Sunday, November 16, 2014

Access Permissions

One of the important features that make a operating system good is Security. Linux is considered One of the secured Operating system. In this article we will see the basics of security in Linux.

Normally in Linux we have 3 types of permissions that change the behavior of 3 entities.
The 3 types of permissions are

'r'(Read ) : This allows you to read, view, or open a file
'w'(Write) : This allows you to edit or delete the file
'x'(execute) : This allows you to run the file as a program if that is executable.

The 3 entities are
Owner: Owner is the person who created the file. Most of the files in linux are owned by root saying that the files are created by root user and not allowing other users to modify of delete the files.

Group: Group is nothing but users who are set under specific group. So when changing permissions to groups, the users that belong to group are only affected leaving other users intact.

Other: As the name implies, the permission applies to everybody. We need to take care of this entity as altering permissions for this without knowledge can lead to the executing things by all users.Permissions on the file can be viewed by using “ls –l” command in linux

Dev:vx2100:jbs002-jag $ ls -alrt
drwxr-xr-x 6 djbs002 jksgrp  4096 Jul   26  2012 syslog-ng
-rw-r--r--  1  djbs002 jksgrp   925  Nov 13 00:00 clean-logs.log

The format for the permissions looks as “ _rwxrwxrwx 1 owner:group “.
In the above line, the first character represents a file or a directory, Others including

 Regular file
Symbolic link
 Character device
 Block special device

The first 3 char (rwx) are the owner permission
The second 3 char (rwx) are group permissions
The last 3 char (rwx) are the user permissions
The next integer value is the number of hard links to that file
The next one is the owner of the file (djbs002)
The next line is the group to while the file exists (jksgrp)

Owner and group Changes
Linux provides us utilities to change Owner and group permissions on a file using “chown” and “chgrp” commands.

Create a file with a different user as
-rw-r--r--  1 oracle oinstall    0 Nov 14 15:01 test_file

Now we have create a file with owner as “oracle”. In order to change the owner of the file to a different user we can use
[root@localhost oracle]# chown root test_file
-rw-r--r--  1 root   oinstall    0 Nov 14 15:01 test_file

The group also can be changed using
[root@localhost oracle]# chgrp root test_file
[root@localhost oracle]# ll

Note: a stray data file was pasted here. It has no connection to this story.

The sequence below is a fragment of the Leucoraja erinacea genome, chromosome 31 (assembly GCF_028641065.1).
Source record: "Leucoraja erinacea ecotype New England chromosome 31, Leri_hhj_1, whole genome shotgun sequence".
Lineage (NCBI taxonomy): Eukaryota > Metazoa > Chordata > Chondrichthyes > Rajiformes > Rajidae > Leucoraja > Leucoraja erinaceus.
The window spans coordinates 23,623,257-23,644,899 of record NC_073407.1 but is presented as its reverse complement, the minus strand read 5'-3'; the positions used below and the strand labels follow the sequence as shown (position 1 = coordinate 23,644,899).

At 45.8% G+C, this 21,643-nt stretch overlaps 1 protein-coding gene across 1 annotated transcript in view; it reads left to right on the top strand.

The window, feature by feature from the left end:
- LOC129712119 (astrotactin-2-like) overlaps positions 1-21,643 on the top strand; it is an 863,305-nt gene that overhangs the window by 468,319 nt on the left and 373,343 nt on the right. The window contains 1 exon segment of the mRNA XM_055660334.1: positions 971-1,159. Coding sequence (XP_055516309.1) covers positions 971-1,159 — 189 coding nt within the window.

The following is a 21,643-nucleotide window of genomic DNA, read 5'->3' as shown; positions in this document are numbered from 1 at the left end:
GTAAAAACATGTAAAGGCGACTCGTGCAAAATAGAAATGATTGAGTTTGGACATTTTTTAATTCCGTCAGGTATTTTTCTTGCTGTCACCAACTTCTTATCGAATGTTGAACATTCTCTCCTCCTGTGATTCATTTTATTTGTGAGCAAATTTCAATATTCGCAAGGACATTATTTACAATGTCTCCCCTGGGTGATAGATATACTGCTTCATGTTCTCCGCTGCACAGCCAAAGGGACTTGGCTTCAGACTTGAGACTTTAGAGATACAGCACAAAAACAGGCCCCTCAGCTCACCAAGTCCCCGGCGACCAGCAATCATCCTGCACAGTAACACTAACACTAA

-rw-r--r--  1 root   root        0 Nov 14 15:01 test_file
Now both can be changed at same time using,
[root@localhost oracle]# chown root.root test_file
[root@localhost oracle]# ll
-rw-r--r--  1 root   root        0 Nov 14 15:05 test_file

Mode Changes
There are two ways of specifying the new permissions using chmod: symbolic and absolute.

Absolute mode deal with numbers. Every file permission can be considered as numbers. We can use the below values for setting permissions on the file.

          |         owner                |        group                |    everyone             |
          | read | write | execute  | read | write | execute  | read | write  | execute |
          | 400  |  200  |  100      |  40  |  20   |   10         |  4   |   2    |   1     |

If you have a file names test_file

[root@localhost oracle]# ll
-rw-r--r--  1 root   root        0 Nov 14 15:05 test_file

We can see the file permissions are read & write for owner, read to group and read to others. Now if we want to remove the read permission to the group and other we can do as,

Take owner read and write values as 400+200=600.Since we are disabling the permissions for both group and everyone we don’t add those values.

We can use the “chmod” command for providing the permissions as
 [root@localhost oracle]# chmod -R 600 test_file

Once we check the permissions we can see as
[root@localhost oracle]# ll
-rw-------  1 root   root        0 Nov 14 15:05 test_file

Similarly if we want to add or delete specific permissions we can add values from the above diagram and use them with the chmod command.

Octal mode
We can also use octal representation for add/modify and delete permissions. We can use the table,

Octal number

So if we have to give a user read/write/execute (octal 7 = rwx), group read/execute (octal 5 = r-x), and other read only (octal 4 = r--) for the file test_file we can use

chmod 754 test_file

Relative mode
In this mode we change permissions that are not based on numbers and we have entities , operators and permissions in this. The below diagram tell give us the

user, group, and other access
group access
other access
user access
add specified permissions to the group, other, or user category of the specified files
remove specified permissions from the group, other, or user category of the specified files
set the specified permissions for the group, other, or user category of the specified files
read permission
set userid or groupid when executed
write permission
execute permission

We will use the above options as defined in the diagram. These options can be used in changing the permissions on a file as

[root@localhost oracle]# ll test_file
-rw-r--r-- 1 oracle oinstall 0 Nov 14 15:09 test_file

Add execute permission to all
[root@localhost oracle]# chmod a+x test_file

[root@localhost oracle]# ll test_file
-rwxr-xr-x 1 oracle oinstall 0 Nov 14 15:09 test_file

Remove read and write permission to other on a file
[root@localhost oracle]# chmod o-rw test_file
[root@localhost oracle]# ll test_file
-rwxr-x--x 1 oracle oinstall 0 Nov 14 15:09 test_file

A few other examples include
chmod u+x filename # adds execute permissions to the file's owner
chmod ug+w filename # adds write permissions to the file's owner and group
chmod a=rx filename # creates a 555 permission from scratch

In the next lesion we will see about other access permission like setgid,setuid and sticky bits.

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